Getting the Recognition They Deserve
Watson: Do you think that female sports are about to have their moment? Do you feel like it’s going to take some more time before it becomes a more popular thing?
McDonald: Yeah. I think that it’s going to change. I feel like we came a long way as women. Everyone’s starting to take notice. I mean, not just for the efforts they do often for leading protests and stuff like that. But like, these women can actually hoop. I mean, the support that the women’s team has gotten over the past year, it’s incredible. So I think it’s only going to go up here.
Watson: Who’s the toughest player you’ve ever played against personally?
McDonald: I would probably have to say Jordin Canada, my freshman year when she was at UCLA. She’s quick, just like me, like lightning quick. She’s crafty too. So she definitely kept me on my heels.
Watson: I know you have speed, but will you get physical?
McDonald: I am a physical player. Obviously, I had to kind of not show that to stay out of foul shows in the college game. I’m glad that I’m in the league where refs are not going to call for ticky-tack stuff. I could be more physical.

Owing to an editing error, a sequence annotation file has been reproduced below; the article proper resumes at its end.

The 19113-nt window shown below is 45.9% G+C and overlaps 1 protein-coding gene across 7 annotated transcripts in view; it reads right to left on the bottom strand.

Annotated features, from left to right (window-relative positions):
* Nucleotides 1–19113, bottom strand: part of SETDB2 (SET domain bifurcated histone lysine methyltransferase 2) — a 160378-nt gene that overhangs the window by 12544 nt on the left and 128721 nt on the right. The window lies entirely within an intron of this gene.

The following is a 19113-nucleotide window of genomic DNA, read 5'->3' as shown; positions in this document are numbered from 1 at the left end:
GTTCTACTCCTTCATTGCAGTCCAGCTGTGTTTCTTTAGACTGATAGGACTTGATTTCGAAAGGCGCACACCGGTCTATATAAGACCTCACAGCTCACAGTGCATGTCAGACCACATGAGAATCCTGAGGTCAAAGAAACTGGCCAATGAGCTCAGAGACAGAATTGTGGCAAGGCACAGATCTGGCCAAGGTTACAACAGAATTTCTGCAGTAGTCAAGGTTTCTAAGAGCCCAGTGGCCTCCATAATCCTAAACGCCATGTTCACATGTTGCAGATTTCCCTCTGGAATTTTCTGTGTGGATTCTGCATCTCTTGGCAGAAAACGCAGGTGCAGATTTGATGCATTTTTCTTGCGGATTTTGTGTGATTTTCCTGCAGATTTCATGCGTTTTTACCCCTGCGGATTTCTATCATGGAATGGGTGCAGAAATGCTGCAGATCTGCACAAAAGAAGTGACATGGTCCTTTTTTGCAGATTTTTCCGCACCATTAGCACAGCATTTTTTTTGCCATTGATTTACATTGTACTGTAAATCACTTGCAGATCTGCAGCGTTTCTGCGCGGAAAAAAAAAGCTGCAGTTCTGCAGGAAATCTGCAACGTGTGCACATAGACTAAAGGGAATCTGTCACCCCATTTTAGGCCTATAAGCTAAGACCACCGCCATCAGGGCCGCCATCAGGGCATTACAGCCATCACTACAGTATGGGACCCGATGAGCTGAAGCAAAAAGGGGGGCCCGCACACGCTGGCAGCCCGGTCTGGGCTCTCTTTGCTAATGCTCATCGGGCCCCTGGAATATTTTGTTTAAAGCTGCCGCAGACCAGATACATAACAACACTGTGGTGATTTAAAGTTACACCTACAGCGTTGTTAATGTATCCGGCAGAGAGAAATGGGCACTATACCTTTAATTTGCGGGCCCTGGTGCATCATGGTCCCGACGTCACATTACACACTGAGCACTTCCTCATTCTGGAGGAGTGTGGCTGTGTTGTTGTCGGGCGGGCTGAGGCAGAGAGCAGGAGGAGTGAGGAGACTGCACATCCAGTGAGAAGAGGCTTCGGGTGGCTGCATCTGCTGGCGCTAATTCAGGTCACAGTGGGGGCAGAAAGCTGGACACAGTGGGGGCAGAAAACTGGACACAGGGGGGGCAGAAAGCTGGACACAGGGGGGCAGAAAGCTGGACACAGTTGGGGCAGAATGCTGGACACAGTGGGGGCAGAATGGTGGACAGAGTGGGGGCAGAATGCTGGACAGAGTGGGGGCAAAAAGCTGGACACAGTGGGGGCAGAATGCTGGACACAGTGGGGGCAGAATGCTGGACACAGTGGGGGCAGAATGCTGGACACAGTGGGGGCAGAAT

Watson: My understanding is that you’re one of those people a little bit like Steph Curry, who you’re in really good conditioning, which gives you an advantage versus other players, because you don’t get tired at the end of the games like they do. What’s your secret? What helps you?
McDonald: I will say it’s my natural genes and also I hold myself accountable. I know that I need to be on the court for almost 40 minutes. So, I go do extra conditioning. So, a teammate that has to run and have more sprints than others, I will run with them. I mean, I need it. I’m always running as a point guard.
Watson: Which WNBA player are you looking forward to meeting?
McDonald: I’ll probably say Diana Taurasi and Sue Bird, have to be. Their ex-college teammate is one of my old assistant coaches, Morgan Valley, so we always heard about them. But to actually like formally meet them and play against them? I can’t wait.
Watson: What’s the best shot you’ve ever made in your career?
McDonald: Can I have two?
Watson: Oh, yes, you can have two.
McDonald: I’ll probably say beating Stanford at Arizona. I’ll probably say that one for the game-winner, and also that three. Now the Yukon game, the tournament before, I crossed my arms at half court. Those two are probably my biggest shots ever.
- Isabelle Lee, OZY Author Contact Isabelle Lee